Let loose the nurderous cry of human hounds. Ere first the thunder breaks--on either side
And this blind fury of commission'd rage, 265 Fill'd up this interval fevere. At last
of party-vengeance, to a fatal soe,

As from some vision that to' phrenfy fires 330
Krowa and abhorr'd for deeds of direft name, The neeper's brain, Amyntor waking wild,
Was given in charge : a foe, whom blood-stain’d A poniard, bid beneath his various robe,
zeal

Drew furious forth-Me, ms, he cry'd, on me
For what hear it not, all-righteous beaven! Let all thy wrongs be visited; and thus
left thy rous'd thunder burit--for what, was My horrors endthen madly would have plungod
deemid

The weapon's hostile point.--His lifted arm, 336 Religion's cause, bad savag'd to a brute,

Aurelius, though with deep dismay and dread
More deadly fell than liunger ever ftung

And anguith thook, yet his superior soul
To prowl in wood or wild. His band he arm’d, Collecting, and resuming all himself,
Sons of perdition, miscreants with all guilt Seiz'd ludden : then perufing with strict eye, 340
Familiar, and in each dire art of death 275 And beating heart, Amyntor's blooming form ;
Train 'd ruthless up. As tigers on their prey, Nor from his air or feature gathering aught
On my defenceless lands those fiercer beasts To wake remembrance, thus at length bespoke,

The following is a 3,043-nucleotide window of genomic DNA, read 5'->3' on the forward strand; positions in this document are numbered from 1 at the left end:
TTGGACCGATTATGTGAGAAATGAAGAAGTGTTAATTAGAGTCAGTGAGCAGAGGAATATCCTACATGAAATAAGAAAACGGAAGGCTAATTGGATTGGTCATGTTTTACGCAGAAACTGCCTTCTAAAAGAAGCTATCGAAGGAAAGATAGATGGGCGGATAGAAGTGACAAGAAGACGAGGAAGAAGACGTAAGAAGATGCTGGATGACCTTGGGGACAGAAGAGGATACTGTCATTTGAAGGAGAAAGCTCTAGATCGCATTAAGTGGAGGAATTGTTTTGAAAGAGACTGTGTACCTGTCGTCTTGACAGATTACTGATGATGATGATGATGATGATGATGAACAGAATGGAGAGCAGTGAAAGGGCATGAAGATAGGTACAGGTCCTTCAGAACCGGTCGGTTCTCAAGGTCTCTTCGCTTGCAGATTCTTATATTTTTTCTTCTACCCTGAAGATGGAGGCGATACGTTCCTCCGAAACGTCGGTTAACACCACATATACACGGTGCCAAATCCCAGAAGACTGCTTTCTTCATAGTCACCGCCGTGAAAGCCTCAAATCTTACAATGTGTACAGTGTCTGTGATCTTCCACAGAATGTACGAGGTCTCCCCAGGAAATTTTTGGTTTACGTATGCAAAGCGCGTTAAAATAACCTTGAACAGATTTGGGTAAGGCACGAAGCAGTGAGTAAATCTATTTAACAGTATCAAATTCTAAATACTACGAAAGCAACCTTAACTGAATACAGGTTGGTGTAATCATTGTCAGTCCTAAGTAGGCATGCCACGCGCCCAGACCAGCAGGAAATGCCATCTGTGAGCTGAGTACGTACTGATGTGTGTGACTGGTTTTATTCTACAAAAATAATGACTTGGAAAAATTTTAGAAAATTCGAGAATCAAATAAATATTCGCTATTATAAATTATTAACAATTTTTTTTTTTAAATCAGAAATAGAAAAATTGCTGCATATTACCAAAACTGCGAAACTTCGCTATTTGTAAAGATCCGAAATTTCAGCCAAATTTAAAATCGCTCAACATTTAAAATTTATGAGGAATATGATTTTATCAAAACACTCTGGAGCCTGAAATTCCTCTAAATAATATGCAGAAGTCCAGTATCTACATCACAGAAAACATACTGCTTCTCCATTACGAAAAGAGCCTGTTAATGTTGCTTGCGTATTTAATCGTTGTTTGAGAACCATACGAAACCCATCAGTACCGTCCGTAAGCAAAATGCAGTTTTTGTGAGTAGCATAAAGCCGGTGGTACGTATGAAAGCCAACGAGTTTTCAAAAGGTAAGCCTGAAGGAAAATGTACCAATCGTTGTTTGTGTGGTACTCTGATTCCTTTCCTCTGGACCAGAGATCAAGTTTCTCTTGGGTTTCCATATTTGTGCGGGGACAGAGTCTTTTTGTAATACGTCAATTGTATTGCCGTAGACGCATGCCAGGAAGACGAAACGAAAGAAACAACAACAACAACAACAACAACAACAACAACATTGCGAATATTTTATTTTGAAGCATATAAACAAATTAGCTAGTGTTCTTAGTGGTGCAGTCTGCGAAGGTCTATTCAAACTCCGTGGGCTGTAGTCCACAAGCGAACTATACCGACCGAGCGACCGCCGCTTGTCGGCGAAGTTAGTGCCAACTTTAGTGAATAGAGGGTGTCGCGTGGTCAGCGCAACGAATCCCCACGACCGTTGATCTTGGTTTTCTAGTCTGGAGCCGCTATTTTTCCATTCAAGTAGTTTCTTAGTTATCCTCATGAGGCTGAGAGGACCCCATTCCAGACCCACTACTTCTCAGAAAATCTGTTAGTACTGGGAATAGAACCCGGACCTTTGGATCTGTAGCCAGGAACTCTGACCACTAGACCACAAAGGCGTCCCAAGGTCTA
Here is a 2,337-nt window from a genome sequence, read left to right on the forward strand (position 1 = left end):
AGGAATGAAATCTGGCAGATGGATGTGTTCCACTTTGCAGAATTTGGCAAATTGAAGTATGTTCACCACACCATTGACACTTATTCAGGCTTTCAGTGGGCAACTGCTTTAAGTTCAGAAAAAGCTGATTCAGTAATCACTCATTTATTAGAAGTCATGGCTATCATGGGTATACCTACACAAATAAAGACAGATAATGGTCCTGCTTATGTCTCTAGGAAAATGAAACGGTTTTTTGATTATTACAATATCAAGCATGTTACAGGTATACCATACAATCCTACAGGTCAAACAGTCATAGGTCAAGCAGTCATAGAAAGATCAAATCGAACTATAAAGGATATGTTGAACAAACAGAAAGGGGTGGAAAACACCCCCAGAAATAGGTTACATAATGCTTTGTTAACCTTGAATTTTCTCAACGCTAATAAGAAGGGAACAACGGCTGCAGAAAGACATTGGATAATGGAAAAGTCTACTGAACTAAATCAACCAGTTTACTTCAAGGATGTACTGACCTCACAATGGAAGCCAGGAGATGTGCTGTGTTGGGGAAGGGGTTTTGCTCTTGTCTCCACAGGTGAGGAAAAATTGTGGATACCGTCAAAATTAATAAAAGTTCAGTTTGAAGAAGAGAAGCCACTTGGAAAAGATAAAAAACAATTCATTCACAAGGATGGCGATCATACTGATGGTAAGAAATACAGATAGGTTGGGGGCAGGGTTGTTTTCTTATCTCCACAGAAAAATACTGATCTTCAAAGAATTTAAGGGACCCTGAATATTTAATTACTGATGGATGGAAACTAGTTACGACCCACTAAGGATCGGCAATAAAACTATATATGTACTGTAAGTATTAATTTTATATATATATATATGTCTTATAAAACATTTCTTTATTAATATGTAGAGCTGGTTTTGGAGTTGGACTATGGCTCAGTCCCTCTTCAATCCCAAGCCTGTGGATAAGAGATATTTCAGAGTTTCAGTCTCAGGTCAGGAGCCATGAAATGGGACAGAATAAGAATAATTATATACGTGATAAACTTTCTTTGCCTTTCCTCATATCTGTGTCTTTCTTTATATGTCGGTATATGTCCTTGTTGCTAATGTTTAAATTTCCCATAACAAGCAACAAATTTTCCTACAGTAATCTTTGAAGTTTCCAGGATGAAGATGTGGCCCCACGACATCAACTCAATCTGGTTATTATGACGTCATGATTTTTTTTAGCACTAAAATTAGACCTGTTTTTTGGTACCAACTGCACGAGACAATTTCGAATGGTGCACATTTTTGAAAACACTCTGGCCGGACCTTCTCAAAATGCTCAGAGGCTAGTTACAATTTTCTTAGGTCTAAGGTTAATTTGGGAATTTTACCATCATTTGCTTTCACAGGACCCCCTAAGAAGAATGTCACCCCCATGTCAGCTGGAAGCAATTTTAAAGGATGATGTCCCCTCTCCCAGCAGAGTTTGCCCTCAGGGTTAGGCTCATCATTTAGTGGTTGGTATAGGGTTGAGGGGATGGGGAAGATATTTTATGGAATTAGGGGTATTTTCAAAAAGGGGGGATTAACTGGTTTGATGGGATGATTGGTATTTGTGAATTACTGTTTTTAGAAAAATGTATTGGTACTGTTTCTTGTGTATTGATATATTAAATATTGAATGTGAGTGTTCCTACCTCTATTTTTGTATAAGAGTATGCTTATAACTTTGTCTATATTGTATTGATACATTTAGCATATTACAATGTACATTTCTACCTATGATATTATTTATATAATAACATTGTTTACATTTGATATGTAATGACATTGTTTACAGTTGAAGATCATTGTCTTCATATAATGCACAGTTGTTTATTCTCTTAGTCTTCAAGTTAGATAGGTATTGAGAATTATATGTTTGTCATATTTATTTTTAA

Devouring fell : nor that fequefter'd shade, O dire attempt! Whoe'er thou art, yet stay
That sweet recess, where Lovę and Virtue long Thy hand self-violent; nor thus to guilt, 345
In happy league had dwelt, which war itself 280 if guilt is thine, accumulating add
Beheld with reverence, could their fury scape ; A crime that nature shrinks from, and to which
Despoild, detac’d, and wrapt in wasteful names ! Heaven has indulg'd no mercy. Sovereign
For Haine and rapine their consuming march, Judge!
From hill to vale, by daily ruin mark'd.

Shall man first violate the law divine,
So borne by winds along, baneful cloud, 285 That plac'd him here dependent on thy nod, 350
Embody'd locuits from the wing defcend
On herb, fruit, flower, and kill the ripening of fair dismission hence ; Thall man do this,

Refign'd, unmurmuring, to await hi: hour
year:
While, waste behind, destruction on their track Red with the fin, and recent from the stain,

Then dare thy presence, rush into thy fight,
And ghastly famine wait. My wife and child
He dragg'd, the ruffian dragg’dheaven! do I, Know what thou art, and own his hand most juft,

Of unrepented blood ? Call home thy sense ; 355
A man, survive to tell it? At the hour

291 Rewarding or afflicting—But say on. Sacred to rest, amid the fighs and tears

My soul, yet trembling at thy frantic deed,
Of all who say and curs'd his coward rage,

Recalls thy words, recalls their dire import :
He forcd, unpitying, from their midnight-bed, They urge me on; they bid me ak no more~360
By menace, or by torture, from their fears 295 What would I ap? My Theodora's fate,
My last retreat to learn; and still detains

Ab! me! is known too plain. Have I tlien finn'd,
Beneath his roof accurft, that beft of wives,